ii. Implementing an FRMS Before January 4, 2014

E. Fatigue Education and Awareness Training Program

i. Whether the Program Has To Be Approved or Accepted

ii. Whether Training Needs To Begin Before January 4, 2014

iii. Completion Date for Initial Training

iv. Credit for Previously-Completed Training

F. Flight Time Limitations

i. Taking Off Knowing That the Flight Will Exceed Flight Time Limits

ii. Flight Time During a Taxiing Delay

iii. Repositioning From Customs to a Domestic Gate

G. Flight Duty Period: Unaugmented Operations

i. Adjusting FDP Start Time

ii. Adjusting the Number of Flight Segments

H. Split Duty

i. Extending the 14-hour Split Duty Limit

ii. Actual Split Duty Rest Exceeding Scheduled Rest

iii. Time Zone on Which Split Duty Rest is Based

I. Flight Duty Period: Augmented Operations

i. Three-Flight-Segment Limit

ii. Mixed Operations

iii. Time Each Augmented Flightcrew Member Spends at the Controls

iv. Broken Rest Facility

J. Flight Duty Period Extensions

i. Determining Whether Pre or Post-Takeoff FDP Extension Applies

ii. Diversions and FDP Extensions

iii. Exceeding the Cumulative Limits

iv. PIC Concurrence in FDP Extension

v. Using Multiple Extensions

K. Reserve

i. Airport Reserve

ii. Short-Call Reserve

1. Determining What FDP Limit Applies for Each FDP + Reserve Limit

2. Rest Period Before Being Assigned A RAP

3. Early Termination of a RAP

4. Additional Questions

iii. Long-Call Reserve

L. Cumulative Limitations

M. Rest Period

i. Sleep Opportunity

1. Definition of Sleep Opportunity

2. Interruptions to the Sleep Opportunity That Are Not Caused by Carrier

ii. Requirement To Perform a Task During a Rest Period

iii. One-Phone Call Rule

iv. Point of Reference for the 30-Hour Rest Period

v. Prospective Identification of a Rest Period

vi. Assigning an FDP

vii. Requirements of § 117.25(d)

viii. Deadheading

N. Consecutive Nighttime Operations

i. Applicability to Augmented Operations

ii. Applicability to FDPs That Begin During the WOCL

iii. How Often the Mid-Duty Break Must Be Provided

iv. Whether Reserve Triggers § 117.27

O. Applicability to Flight Attendants.”

AVIATION / Administrative Action (Notice of Policy) – FAA issues notice policy on volunteer pilots operating charitable medical flights in response to FAA Modernization and Reform Act of 2012.

Last year’s statutory change prompts this FAA policy notice:

The FAA is issuing this notice of policy to describe its policy for volunteer pilots operating charitable medical flights. Charitable medical flights are flights where a pilot, aircraft owner, and/or operator provides transportation for an individual or organ for medical purposes. This notice of policy is in response to Section 821 of Public Law 112-95, Clarification of Requirements for Volunteer Pilots Operating Charitable Medical Flights.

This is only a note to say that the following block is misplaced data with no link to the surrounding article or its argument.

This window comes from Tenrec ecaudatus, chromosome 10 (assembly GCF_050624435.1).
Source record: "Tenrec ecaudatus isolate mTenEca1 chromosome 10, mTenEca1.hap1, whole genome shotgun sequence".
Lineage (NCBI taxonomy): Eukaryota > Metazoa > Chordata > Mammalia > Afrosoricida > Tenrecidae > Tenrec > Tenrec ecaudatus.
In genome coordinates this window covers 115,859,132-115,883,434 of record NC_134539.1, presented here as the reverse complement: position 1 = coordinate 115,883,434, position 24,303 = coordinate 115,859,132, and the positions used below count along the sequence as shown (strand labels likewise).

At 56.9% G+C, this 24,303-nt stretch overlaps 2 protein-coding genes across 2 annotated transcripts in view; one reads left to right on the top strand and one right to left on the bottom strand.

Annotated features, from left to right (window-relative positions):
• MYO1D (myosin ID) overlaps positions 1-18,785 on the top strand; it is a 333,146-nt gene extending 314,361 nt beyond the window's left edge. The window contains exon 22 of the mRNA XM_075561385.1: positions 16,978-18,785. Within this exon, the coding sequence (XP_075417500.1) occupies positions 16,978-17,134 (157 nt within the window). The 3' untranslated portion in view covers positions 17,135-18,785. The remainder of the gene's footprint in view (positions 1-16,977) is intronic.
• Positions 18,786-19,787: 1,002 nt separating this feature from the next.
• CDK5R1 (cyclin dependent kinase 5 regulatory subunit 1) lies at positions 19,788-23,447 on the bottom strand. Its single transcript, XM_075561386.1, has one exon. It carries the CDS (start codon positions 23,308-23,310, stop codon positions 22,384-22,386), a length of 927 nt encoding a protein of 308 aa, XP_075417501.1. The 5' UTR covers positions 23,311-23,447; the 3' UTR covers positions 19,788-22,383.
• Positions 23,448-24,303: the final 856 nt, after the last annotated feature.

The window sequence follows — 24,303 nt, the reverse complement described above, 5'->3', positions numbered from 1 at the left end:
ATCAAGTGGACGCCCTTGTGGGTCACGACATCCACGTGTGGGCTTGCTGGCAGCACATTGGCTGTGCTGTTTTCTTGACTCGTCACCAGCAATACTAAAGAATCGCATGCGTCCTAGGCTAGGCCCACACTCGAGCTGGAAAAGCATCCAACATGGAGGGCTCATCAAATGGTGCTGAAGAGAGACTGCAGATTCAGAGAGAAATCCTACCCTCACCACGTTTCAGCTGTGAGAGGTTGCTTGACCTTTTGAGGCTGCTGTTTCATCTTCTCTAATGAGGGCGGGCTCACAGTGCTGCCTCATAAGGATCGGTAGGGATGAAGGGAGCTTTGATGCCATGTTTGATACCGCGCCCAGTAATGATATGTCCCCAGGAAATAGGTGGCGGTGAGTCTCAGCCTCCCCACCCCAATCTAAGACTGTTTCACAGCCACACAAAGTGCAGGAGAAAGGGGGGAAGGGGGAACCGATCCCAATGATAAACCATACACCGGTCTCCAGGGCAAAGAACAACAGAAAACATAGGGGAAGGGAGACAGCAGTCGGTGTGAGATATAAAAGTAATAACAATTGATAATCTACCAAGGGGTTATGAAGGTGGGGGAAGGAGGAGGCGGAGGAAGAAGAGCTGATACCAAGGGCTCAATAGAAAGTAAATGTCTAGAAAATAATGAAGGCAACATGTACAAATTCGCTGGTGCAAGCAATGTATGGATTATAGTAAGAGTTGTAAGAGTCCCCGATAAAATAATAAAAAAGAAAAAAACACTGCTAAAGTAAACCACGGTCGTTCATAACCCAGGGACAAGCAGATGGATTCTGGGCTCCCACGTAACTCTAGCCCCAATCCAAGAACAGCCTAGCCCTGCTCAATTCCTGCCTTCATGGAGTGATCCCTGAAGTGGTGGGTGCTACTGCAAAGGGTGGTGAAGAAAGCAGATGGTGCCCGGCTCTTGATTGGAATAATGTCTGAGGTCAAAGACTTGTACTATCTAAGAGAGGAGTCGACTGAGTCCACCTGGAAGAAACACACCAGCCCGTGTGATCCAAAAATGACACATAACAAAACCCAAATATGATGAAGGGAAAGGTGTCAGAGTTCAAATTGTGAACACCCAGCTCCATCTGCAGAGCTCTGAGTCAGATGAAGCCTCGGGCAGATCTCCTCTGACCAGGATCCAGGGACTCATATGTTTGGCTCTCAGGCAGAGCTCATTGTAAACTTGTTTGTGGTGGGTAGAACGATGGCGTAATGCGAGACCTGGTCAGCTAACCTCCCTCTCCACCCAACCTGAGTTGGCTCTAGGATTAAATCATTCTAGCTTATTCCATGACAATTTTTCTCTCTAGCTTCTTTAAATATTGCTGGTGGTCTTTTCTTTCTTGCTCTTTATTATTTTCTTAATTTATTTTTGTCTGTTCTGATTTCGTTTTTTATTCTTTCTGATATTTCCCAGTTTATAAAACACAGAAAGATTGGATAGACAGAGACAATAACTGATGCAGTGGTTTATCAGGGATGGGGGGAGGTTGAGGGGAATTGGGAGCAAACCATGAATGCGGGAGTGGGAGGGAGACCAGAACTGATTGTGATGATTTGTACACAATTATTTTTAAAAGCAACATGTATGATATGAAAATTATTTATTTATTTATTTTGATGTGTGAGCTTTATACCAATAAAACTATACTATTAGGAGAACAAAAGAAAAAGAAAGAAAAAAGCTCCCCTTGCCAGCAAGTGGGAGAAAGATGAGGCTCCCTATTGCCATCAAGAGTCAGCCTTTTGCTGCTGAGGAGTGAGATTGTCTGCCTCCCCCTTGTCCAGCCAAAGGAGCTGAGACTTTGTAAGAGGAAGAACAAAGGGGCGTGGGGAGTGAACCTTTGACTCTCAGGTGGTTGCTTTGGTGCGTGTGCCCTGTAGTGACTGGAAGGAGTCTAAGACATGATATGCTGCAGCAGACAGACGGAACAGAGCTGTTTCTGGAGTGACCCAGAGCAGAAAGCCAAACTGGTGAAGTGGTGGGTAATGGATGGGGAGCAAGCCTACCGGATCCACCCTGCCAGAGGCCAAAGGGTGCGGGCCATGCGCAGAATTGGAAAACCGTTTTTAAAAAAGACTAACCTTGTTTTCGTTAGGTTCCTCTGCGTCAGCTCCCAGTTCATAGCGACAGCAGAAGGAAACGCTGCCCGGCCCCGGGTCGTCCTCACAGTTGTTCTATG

February 22, 2013, Notice of Policy.

AVIATION / Pilots – Flightcrew Member Duty and Rest Requirements; Technical Correction

“The FAA is correcting the final flightcrew member duty and rest rule published on January 4, 2012. In that rule, the FAA amended its existing flight, duty and rest regulations applicable to certificate holders and their flightcrew members operating certain domestic, flag, and supplemental operations. This document corrects several issues requiring a technical correction in the codified text of the final flightcrew member duty and rest rule.” 

February 6, 2013, Final rule, Technical correctionContinue reading

EMPLOYMENT (INJURY & WORKERS COMPENSATION) / Pilot who was operating helicopter when helicopter crashed and injured claimants was a co-employee of claimants and performing the duty of the employer to provide safe transportation, and pilot thus could claim immunity from claimants’ tort claims under exclusive remedy provision of workers’ compensation statute.

“At issue are Ark. Code Ann. §§ 11-9-410 and 11-9-105, and this court’s interpretation of the terms “third-party” and “co-employees” acting as the employer under the statutes.”

Miller v. Enders, 2013 WL 316151 (Arkansas Supreme Court,  January 28, 2013). Free copy available here. Continue reading

AVIATION / “Prohibition on Personal Use of Electronic Devices on the Flight Deck”.

January 14, 2013, Notice of Proposed Rulemaking.

“The proposed rule would prohibit flightcrew members in operations under part 121 from using a personal wireless communications device or laptop computer for personal use while at their duty station on the flight deck while the aircraft is being operated. This rule, which conforms FAA regulations with recent legislation, is intended to ensure that certain non-essential activities do not contribute to the challenge of task management on the flight deck or a loss of situational awareness due to attention to non-essential tasks.” 

REMARKS: “AVIATION / FAA issues revised regulatory analysis to new (as of a year ago) flight crew duty and rest regulation that apply to Part 121 (passenger airline) operations, and allow application to cargo-only on a voluntary opt-in basis. Meanwhile litigation to strike down new rule continues in DC Circuit.”

From New Rules & Decisions week of December 10, 2012. 

(December 12, 2012, Availability Of Initial Supplemental Regulatory Impact Analysis ):

“REMARKS” this week relates to only one entry in this week’s “New Rules & Decisions”. This FAA action and the related litigation involve three features that are worth our understanding:

1. Regulation-versus-collective bargaining: The FAA’s duty and rest requirements for passenger airline pilots address through regulation what is quite often determined through collective bargaining: Work rules.

2. “Get off our back!”-versus-“Include us too!”: Unlike the hours-of-service litigation between the FMCSA and the trucking industry where management plaintiffs make a court challenge to a rule to resist application of its terms, here labor / employee plaintiffs make a court challenge arguing that the FAA should have included them in the terms the FAA applied to passenger airline pilots.

3. Court challenge-versus-comment to agency: Once the FAA issued its “final rule” cargo-only pilots union’s sole viable means to change the rule was to a court challenge (Petition for Review to U.S. Court of Appeals for the D.C. Circuit). With last week’s FAA announcement of its Initial Supplemental Regulatory Impact Analysis the FAA will entertain comments – and at the same time the U.S. Circuit Court of Appeals for the D.C. Circuit retains jurisdiction of the case initiated by the petition for review.

Comment:  Continue reading